Why Local Matters

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Tompkins Weekly     10-17-16

By Jan Rhodes Norman

I love where I live! Here in Ithaca, in the heart of the Finger Lakes, we are blessed with great natural beauty and a vibrant local living economy made up of local, independently owned businesses, family farms, educational institutions and active community organizations. It’s a rich, diverse culture with a strong local identity and one that Local First Ithaca is dedicated to protecting and strengthening.

Local First Ithaca is part of a nationwide movement. We advocate a new approach to sustainable, community economic development based on local ownership of community assets such as sustainable agriculture, independent media, renewable energy, green building, zero waste manufacturing, community capital and independent retail- building what is called a “Living Economy.”

We envision local-first-ithaca-logoa sustainable global economy as a network of Local Living Economies, building long-term economic empowerment and prosperity in communities through locally owned business, economic justice, cultural diversity and a healthy natural environment. This allows us to preserve an authentic sense of place, supporting the restoration and redevelopment of neighborhoods and preserving one-of-a-kind businesses that help create the unique character of this place we call home.

When you spend your dollars at an independent, local business, you keep more money in your hometown – supporting your community’s schools, social services, your public library and local non-profits. Locally-owned businesses return about 80 percent of each dollar to their community. And each dollar spent at a local business will return up to five times that amount within your community through city taxes, employees’ wages, and purchases of materials, supplies and services at other independent businesses. Local ownership also ensures that important decisions are made locally, by people who live in the community and who will feel the impacts of those decisions.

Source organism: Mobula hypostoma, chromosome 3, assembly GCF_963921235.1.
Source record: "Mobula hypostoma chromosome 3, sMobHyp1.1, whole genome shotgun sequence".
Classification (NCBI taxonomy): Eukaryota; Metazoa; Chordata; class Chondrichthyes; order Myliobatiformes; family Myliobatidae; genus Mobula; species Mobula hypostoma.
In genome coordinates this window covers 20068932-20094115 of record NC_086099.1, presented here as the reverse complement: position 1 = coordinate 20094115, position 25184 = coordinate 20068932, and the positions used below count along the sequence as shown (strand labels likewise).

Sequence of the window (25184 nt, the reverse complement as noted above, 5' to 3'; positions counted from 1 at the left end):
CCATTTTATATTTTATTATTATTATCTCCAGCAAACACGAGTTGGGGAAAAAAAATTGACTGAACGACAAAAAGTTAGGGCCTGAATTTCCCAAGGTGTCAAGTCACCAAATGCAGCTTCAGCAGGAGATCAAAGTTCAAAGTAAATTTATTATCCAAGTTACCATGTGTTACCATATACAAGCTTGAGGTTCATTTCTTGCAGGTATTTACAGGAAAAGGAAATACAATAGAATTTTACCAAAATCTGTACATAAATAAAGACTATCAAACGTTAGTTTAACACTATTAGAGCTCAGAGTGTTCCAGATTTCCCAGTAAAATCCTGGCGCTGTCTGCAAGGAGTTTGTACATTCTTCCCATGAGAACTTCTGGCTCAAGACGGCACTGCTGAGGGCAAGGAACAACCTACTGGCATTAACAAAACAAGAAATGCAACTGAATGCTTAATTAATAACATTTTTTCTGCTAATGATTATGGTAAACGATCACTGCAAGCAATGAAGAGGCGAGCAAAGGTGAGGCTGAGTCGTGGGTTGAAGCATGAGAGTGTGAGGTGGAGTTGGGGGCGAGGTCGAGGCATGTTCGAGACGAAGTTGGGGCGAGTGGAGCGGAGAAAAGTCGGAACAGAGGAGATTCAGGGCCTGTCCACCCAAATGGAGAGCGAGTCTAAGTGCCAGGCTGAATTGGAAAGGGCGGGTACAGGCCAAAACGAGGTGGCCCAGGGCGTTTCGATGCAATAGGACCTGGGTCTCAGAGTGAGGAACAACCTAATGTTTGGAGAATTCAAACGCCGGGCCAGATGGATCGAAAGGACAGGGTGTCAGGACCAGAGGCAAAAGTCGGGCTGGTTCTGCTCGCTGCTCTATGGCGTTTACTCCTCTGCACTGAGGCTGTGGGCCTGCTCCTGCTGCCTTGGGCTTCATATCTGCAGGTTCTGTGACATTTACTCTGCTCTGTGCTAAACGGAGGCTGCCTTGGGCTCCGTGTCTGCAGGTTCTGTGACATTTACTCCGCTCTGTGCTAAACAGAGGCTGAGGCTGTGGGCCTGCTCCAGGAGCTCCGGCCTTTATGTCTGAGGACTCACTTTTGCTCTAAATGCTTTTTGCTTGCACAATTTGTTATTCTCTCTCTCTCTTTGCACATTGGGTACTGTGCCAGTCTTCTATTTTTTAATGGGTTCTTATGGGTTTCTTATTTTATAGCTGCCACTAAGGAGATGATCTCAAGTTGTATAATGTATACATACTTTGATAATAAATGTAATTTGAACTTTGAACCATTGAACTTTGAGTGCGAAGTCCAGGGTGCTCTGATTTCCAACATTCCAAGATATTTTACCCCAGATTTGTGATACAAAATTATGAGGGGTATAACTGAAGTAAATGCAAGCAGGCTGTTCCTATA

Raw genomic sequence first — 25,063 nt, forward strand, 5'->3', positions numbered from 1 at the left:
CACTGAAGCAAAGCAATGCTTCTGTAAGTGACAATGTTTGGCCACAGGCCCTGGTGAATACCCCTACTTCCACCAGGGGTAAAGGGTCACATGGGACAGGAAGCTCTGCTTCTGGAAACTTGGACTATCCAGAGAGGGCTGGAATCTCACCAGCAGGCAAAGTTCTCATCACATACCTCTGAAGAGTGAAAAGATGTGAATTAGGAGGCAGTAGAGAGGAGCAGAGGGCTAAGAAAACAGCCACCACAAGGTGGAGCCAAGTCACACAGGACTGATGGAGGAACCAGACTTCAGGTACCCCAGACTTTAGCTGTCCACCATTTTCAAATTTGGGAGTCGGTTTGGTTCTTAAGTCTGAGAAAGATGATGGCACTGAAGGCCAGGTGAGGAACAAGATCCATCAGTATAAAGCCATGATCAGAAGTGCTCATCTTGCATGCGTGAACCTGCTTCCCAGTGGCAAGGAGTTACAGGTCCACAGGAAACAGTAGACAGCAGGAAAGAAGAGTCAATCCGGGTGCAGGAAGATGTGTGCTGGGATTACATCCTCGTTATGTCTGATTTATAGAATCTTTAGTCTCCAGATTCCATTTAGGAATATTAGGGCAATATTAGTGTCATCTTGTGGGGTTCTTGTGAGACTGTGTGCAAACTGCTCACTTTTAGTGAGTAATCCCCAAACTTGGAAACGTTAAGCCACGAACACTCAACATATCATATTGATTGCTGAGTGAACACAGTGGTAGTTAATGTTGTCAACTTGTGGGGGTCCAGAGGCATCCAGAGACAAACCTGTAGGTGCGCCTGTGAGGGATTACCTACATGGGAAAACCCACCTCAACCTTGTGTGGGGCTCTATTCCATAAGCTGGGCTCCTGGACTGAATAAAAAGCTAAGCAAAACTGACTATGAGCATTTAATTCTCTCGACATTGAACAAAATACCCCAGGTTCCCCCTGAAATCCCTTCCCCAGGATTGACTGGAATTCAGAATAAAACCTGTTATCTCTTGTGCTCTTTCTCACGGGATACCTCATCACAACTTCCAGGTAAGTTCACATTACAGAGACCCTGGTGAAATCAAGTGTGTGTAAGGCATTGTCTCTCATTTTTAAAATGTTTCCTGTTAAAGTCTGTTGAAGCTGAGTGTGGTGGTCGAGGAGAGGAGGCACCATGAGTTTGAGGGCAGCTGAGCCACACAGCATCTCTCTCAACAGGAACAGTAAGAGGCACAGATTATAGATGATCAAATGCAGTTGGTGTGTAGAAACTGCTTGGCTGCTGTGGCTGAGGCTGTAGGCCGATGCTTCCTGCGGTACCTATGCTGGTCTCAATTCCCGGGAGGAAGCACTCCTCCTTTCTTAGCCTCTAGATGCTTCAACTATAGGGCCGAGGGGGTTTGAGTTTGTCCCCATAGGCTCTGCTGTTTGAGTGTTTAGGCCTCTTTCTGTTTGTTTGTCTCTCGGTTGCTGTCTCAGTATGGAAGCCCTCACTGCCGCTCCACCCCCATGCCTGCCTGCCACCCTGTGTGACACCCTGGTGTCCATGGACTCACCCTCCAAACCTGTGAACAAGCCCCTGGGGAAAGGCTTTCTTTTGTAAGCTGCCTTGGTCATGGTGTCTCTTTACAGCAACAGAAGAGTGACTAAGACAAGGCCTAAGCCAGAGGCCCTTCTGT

Chains and franchises, on the other hand, contribute roughly 20-40 percent of sales back to the community. And many big box stores are given tax-incentives by local governments – costing us far more than the discounted price we think we’re paying.

A recent study drives home the potential impact of shopping at locally owned businesses, whatever the season. A 2008 Grand Rapids, Michigan, survey found that a slight shift in purchasing behavior, diverting just 10 percent of purchases in Kent County from national chains to locally owned businesses, would create 1,600 new jobs and yield nearly $137 million in economic output, spread among many industries, not just retail.

Imagine the difference we could make in our own community with a 5-10 percent shift in purchases. It’s not about buying more, it’s about the power of choice. Every time we make a purchase, we’re exercising our power to choose what kind of community we want to live in. Especially during this time of economic uncertainty, where we spend our money really does matter.

At a time when we have spent hundreds of billions of dollars bailing out large financial institutions who profited from a “Wall Street” economy that rewarded unrealistic speculation and encouraged people to assume unmanageable levels of debt, the most important reason to support “Main Street” is that our local businesses provide real goods and real services right here in our own community. In our local economy, customers are not consumers but rather friends, fellow citizens and neighbors.

We realize it’s not always possible to buy what you need locally so we just ask that you Think Local First! We can all make a difference with a few simple steps:

  • Whenever possible, make a choice to patronize locally-owned businesses.
  • Pick two or three items that you use regularly and find local sources for them.
  • When you shop online with out-of-state companies, it doesn’t contribute a dime to the local economy. Check out local businesses that offer the same products.
  • During the holiday season, take the Local Lover Challenge! Look for the Local Lover Challenge poster or go to LocalFirstIthaca.org to find the list of participating businesses.
  • Support your local farmers markets.
  • Choose a local bank or creditunion for your financial needs.
  • Tell friends and family about the importance of thinking Local First.

Most of all, have fun and feel good that your community is benefiting by your choosing to shop with local businesses, especially when those businesses make & sell products that come from right here in our own backyard. Search out some local shops you’ve never been in, see what great things they have to offer, ask to meet the owner and say: “Hi, neighbor.”

 Jan Rhodes Norman is owner of Ithacamade and Silk Oak, and the co-founder of Local First Ithaca.



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